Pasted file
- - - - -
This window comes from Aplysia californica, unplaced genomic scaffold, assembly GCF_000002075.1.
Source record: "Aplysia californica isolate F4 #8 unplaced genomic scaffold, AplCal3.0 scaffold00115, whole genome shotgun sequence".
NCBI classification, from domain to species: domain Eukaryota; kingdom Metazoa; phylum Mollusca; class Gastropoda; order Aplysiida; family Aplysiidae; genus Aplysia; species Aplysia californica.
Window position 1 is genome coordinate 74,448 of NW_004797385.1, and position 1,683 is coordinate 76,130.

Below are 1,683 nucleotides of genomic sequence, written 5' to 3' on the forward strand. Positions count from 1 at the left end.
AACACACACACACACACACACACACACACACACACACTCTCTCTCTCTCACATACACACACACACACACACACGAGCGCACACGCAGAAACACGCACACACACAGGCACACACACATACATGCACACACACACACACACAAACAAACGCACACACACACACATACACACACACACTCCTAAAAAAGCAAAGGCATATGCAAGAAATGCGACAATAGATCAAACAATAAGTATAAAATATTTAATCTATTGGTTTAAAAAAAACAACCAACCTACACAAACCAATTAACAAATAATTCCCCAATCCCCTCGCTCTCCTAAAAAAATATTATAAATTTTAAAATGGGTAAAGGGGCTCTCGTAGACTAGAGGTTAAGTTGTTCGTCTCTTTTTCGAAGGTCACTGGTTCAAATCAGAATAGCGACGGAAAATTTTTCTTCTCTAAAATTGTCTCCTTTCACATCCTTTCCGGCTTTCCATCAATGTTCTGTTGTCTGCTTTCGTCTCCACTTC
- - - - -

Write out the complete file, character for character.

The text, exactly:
This window comes from Aplysia californica, unplaced genomic scaffold, assembly GCF_000002075.1.
Source record: "Aplysia californica isolate F4 #8 unplaced genomic scaffold, AplCal3.0 scaffold00115, whole genome shotgun sequence".
NCBI classification, from domain to species: domain Eukaryota; kingdom Metazoa; phylum Mollusca; class Gastropoda; order Aplysiida; family Aplysiidae; genus Aplysia; species Aplysia californica.
Window position 1 is genome coordinate 74,448 of NW_004797385.1, and position 1,683 is coordinate 76,130.

Below are 1,683 nucleotides of genomic sequence, written 5' to 3' on the forward strand. Positions count from 1 at the left end.
AACACACACACACACACACACACACACACACACACACTCTCTCTCTCTCACATACACACACACACACACACACGAGCGCACACGCAGAAACACGCACACACACAGGCACACACACATACATGCACACACACACACACACAAACAAACGCACACACACACACATACACACACACACTCCTAAAAAAGCAAAGGCATATGCAAGAAATGCGACAATAGATCAAACAATAAGTATAAAATATTTAATCTATTGGTTTAAAAAAAACAACCAACCTACACAAACCAATTAACAAATAATTCCCCAATCCCCTCGCTCTCCTAAAAAAATATTATAAATTTTAAAATGGGTAAAGGGGCTCTCGTAGACTAGAGGTTAAGTTGTTCGTCTCTTTTTCGAAGGTCACTGGTTCAAATCAGAATAGCGACGGAAAATTTTTCTTCTCTAAAATTGTCTCCTTTCACATCCTTTCCGGCTTTCCATCAATGTTCTGTTGTCTGCTTTCGTCTCCACTTC